Arrested in the Church: Part 3 | World Challenge

Arrested in the Church: Part 3

Rachel Chimits
June 28, 2019

At long last, one World Challenge partner finds freedom and inspiration to help others and build a new life.

Abdi’s case to become an UN-recognized asylee would take nearly three years, including two years of a Homeland Security screening process.

While describing the arduous process of refugee application, he explained, “It could have been anywhere between six and 10 years, if I hadn’t been in the safehouse or had the lawyer’s records of my investigation.”

Part of this wait was due to the accusations of terrorism leveled against him. Another part of because of his nationality, having come from the Islamic nation of Somalia.

Abdi checked daily, only to see “processing” still on his file case.

No Tribes, No Brothers

This period in the UN safehouse, in which Abdi was the only Christian, was turning into nearly as severe a trial for him as his time in the prison.

His ability to travel anywhere within the city was severely limited—for a while he wasn’t even allowed to buy groceries or new clothes to replace everything that had been lost with his apartment—because even a day-trip into the city would delay his refugee case.

Confined to the compound and isolated except occasional visits from people in his church, Abdi began to slide into a deep depression.

His aunt had passed away, and his uncle along with other family members back in Somalia had disowned him. Almost all Somalis that he had met were appalled by him abandoning the Muslim faith, and one widely-known Somali leader had even put a call out for Abdi’s death.

Abdi’s belief in Jesus had come at a heavy cost for someone who had grown up in a culture where family and tribe defined nearly every aspect of life. “When you become Christian, you have no tribe, no brothers to come and help you.”

During this period, he offered up a heartbroken prayer. “God, if you’re real, please show yourself to me. If you’re not real, then I need to be free of this religion.”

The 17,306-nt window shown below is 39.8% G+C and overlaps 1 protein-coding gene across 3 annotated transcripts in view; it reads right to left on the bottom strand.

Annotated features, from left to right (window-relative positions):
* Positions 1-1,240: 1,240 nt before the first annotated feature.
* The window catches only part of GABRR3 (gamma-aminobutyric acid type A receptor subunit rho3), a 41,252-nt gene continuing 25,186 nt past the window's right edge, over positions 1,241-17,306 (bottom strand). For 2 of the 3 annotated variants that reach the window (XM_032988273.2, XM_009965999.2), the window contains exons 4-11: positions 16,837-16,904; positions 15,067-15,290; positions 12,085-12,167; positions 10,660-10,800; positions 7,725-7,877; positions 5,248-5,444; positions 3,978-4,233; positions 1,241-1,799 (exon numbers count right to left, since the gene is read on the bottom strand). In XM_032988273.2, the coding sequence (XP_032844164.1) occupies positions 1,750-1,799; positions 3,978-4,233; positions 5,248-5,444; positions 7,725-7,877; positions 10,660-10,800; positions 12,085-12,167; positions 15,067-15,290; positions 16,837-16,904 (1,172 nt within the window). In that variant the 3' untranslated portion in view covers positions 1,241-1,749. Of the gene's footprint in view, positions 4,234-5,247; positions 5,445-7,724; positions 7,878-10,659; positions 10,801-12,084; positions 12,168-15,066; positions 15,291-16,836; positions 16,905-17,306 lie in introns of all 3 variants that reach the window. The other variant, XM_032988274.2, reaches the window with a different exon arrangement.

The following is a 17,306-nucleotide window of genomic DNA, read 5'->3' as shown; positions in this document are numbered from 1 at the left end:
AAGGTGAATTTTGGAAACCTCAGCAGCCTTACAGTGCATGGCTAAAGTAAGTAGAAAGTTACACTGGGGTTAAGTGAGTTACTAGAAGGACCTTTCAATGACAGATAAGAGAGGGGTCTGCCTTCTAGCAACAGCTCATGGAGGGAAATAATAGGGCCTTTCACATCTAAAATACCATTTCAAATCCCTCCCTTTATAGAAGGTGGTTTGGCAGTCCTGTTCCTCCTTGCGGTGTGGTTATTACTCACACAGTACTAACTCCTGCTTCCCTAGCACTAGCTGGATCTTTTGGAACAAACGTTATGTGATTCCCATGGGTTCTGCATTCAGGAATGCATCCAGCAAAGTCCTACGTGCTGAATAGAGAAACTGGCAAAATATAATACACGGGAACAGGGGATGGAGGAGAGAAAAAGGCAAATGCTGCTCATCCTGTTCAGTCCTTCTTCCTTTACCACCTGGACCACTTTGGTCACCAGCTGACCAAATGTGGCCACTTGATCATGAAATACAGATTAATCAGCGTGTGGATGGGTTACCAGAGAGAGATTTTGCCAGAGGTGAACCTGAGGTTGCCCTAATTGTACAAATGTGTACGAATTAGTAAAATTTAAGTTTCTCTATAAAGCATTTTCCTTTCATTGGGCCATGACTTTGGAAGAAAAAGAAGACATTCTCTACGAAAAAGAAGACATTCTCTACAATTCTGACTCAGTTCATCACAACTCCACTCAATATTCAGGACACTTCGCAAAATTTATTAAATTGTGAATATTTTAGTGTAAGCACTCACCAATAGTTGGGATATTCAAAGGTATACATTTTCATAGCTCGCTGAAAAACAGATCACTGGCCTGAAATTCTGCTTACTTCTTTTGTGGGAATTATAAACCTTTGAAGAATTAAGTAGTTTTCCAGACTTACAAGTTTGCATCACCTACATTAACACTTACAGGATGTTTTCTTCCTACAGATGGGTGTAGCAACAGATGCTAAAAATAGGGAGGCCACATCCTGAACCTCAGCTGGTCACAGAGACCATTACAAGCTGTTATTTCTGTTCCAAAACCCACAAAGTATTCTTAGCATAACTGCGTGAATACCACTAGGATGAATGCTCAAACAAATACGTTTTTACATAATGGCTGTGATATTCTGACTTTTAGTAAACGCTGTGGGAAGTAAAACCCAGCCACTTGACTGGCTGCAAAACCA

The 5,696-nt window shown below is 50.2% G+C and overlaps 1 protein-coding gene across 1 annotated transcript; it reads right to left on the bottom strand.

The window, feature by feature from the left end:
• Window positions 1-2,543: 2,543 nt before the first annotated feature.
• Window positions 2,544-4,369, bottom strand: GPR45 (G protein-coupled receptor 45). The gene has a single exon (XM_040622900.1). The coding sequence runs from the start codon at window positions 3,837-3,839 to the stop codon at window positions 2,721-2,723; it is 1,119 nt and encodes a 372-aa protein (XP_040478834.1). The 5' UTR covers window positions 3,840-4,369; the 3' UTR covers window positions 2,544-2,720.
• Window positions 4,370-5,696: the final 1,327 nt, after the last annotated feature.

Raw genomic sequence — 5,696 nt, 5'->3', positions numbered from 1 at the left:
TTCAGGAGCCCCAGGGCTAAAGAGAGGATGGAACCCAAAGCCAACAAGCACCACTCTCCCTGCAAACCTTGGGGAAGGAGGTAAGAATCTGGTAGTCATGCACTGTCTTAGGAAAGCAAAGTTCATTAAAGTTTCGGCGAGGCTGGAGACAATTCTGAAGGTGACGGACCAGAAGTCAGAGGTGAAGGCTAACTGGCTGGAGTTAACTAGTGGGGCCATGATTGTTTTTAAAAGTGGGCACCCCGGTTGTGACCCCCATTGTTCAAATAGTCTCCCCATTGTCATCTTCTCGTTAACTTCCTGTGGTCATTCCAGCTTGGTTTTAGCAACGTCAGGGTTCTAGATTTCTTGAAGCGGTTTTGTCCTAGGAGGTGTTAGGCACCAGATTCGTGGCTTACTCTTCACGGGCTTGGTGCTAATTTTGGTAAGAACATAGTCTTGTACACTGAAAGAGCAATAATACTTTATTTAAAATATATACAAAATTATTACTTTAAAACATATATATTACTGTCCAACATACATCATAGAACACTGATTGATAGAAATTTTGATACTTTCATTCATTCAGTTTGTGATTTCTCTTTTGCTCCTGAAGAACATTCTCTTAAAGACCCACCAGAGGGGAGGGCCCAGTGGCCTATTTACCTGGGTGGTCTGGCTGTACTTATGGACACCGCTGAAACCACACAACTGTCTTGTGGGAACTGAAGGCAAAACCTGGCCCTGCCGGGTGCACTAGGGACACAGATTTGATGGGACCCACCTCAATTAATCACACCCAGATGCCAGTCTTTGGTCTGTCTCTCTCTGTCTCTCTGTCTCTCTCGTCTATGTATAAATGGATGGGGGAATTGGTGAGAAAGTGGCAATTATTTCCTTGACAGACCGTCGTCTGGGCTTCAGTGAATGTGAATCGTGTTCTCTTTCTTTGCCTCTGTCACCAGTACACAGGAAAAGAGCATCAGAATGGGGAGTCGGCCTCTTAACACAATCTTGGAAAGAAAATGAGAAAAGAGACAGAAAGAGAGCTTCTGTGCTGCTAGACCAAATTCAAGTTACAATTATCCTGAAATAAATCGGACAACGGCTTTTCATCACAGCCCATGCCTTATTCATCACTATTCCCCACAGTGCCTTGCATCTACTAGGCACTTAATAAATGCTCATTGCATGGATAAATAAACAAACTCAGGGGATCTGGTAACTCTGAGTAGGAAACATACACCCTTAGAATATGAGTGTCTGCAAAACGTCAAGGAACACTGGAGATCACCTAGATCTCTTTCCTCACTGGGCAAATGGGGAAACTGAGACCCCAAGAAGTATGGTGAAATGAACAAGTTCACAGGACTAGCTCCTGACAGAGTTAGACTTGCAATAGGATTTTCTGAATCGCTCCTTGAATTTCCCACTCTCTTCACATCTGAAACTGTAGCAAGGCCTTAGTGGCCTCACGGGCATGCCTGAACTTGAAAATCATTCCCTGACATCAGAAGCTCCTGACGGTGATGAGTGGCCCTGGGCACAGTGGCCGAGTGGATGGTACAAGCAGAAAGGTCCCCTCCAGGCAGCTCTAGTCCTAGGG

Arriving in America

Very soon after that prayer, Abdi checked his refugee case and saw “complete.”

The words of Psalm 37 and God’s whispered promise returned to him as he celebrated, “Be still and know that I’m working.”

He went through a final battery of tests and then flew across the ocean, over 9,000 miles from his homeland, to enter the U.S. through the city of Los Angeles.

While he was waiting at the airport, Abdi noticed a security officer approaching. His heart began pounding as the man pointed at him. “I need you to come with me.”

“I’m a refugee,” Abdi protested.

“Yeah, I need you to come over here so I can check your paperwork.”

Was he going to be sent back to Africa? Was this going to be a repeat of his arrest in church? How did police behave in America? Was this normal in American airports? Abdi had no idea, and his mind had gone blank of any English that he could use to ask what was happening.

After agonizingly long minutes, the officer nodded. “Looks like everything’s in order. Welcome to the United States.”

Starting a New Life

After successfully going through immigration in Los Angeles, Abdi moved to Pennsylvania where he slowly began building a new life. In the meantime, he and Wade Copland stayed connected as Wade began serving with World Challenge, working to help U.S. based mission services develop and grow.

As Abdi’s familiarity with his new home grew, he began helping other refugees get to doctor appointments or arranging paperwork with schools, sharing the gospel whenever he had a chance with Somali Muslims and other refugees.

He also began taking college courses, looking to become a certified nursing assistant.

One day, he found out that an instructor he’d particularly liked was a South African immigrant. “If he can be a respected teacher at a college in the United States, then I can succeed and make a home here too.”

About that same time, World Challenge was looking to start strategic ministry with refugees in the United States, and Abdi’s name emerged as a potential partner.

Helping people who have lost their community has become Abdi’s passion. He now has a full-time job working with developmentally disabled adults in a group home, and he’s a World Challenge partner, developing new ministries to help his community’s many refugees.

He has great dreams for the future and a sense of security that God is with him, clearing the path ahead.